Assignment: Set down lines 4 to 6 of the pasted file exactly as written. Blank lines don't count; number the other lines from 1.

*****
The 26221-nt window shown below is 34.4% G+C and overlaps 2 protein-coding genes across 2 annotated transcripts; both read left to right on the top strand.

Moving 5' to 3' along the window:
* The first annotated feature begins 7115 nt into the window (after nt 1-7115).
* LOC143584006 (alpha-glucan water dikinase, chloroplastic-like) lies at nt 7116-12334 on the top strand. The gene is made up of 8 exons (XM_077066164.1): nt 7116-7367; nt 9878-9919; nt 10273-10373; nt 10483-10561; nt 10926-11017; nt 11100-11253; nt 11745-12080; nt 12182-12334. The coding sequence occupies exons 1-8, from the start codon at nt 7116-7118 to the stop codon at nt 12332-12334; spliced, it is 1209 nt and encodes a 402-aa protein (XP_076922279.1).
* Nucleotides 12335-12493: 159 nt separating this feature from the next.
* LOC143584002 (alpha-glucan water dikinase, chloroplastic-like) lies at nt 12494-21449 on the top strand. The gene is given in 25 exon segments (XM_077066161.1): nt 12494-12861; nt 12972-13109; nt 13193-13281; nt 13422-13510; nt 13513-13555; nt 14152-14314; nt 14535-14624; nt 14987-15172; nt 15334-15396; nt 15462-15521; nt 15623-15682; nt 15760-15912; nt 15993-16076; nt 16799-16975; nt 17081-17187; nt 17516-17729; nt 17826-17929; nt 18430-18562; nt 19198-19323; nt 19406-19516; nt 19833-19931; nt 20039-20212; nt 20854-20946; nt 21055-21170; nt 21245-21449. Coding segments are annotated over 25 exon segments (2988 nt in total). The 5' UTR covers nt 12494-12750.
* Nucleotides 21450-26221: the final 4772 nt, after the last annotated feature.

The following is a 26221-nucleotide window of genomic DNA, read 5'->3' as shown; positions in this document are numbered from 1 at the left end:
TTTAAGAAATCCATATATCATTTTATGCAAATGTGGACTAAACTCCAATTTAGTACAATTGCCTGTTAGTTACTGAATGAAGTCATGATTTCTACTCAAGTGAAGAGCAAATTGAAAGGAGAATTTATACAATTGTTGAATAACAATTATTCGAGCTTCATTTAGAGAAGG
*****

* LOC143584006 (alpha-glucan water dikinase, chloroplastic-like) lies at nt 7116-12334 on the top strand. The gene is made up of 8 exons (XM_077066164.1): nt 7116-7367; nt 9878-9919; nt 10273-10373; nt 10483-10561; nt 10926-11017; nt 11100-11253; nt 11745-12080; nt 12182-12334. The coding sequence occupies exons 1-8, from the start codon at nt 7116-7118 to the stop codon at nt 12332-12334; spliced, it is 1209 nt and encodes a 402-aa protein (XP_076922279.1).
* Nucleotides 12335-12493: 159 nt separating this feature from the next.
* LOC143584002 (alpha-glucan water dikinase, chloroplastic-like) lies at nt 12494-21449 on the top strand. The gene is given in 25 exon segments (XM_077066161.1): nt 12494-12861; nt 12972-13109; nt 13193-13281; nt 13422-13510; nt 13513-13555; nt 14152-14314; nt 14535-14624; nt 14987-15172; nt 15334-15396; nt 15462-15521; nt 15623-15682; nt 15760-15912; nt 15993-16076; nt 16799-16975; nt 17081-17187; nt 17516-17729; nt 17826-17929; nt 18430-18562; nt 19198-19323; nt 19406-19516; nt 19833-19931; nt 20039-20212; nt 20854-20946; nt 21055-21170; nt 21245-21449. Coding segments are annotated over 25 exon segments (2988 nt in total). The 5' UTR covers nt 12494-12750.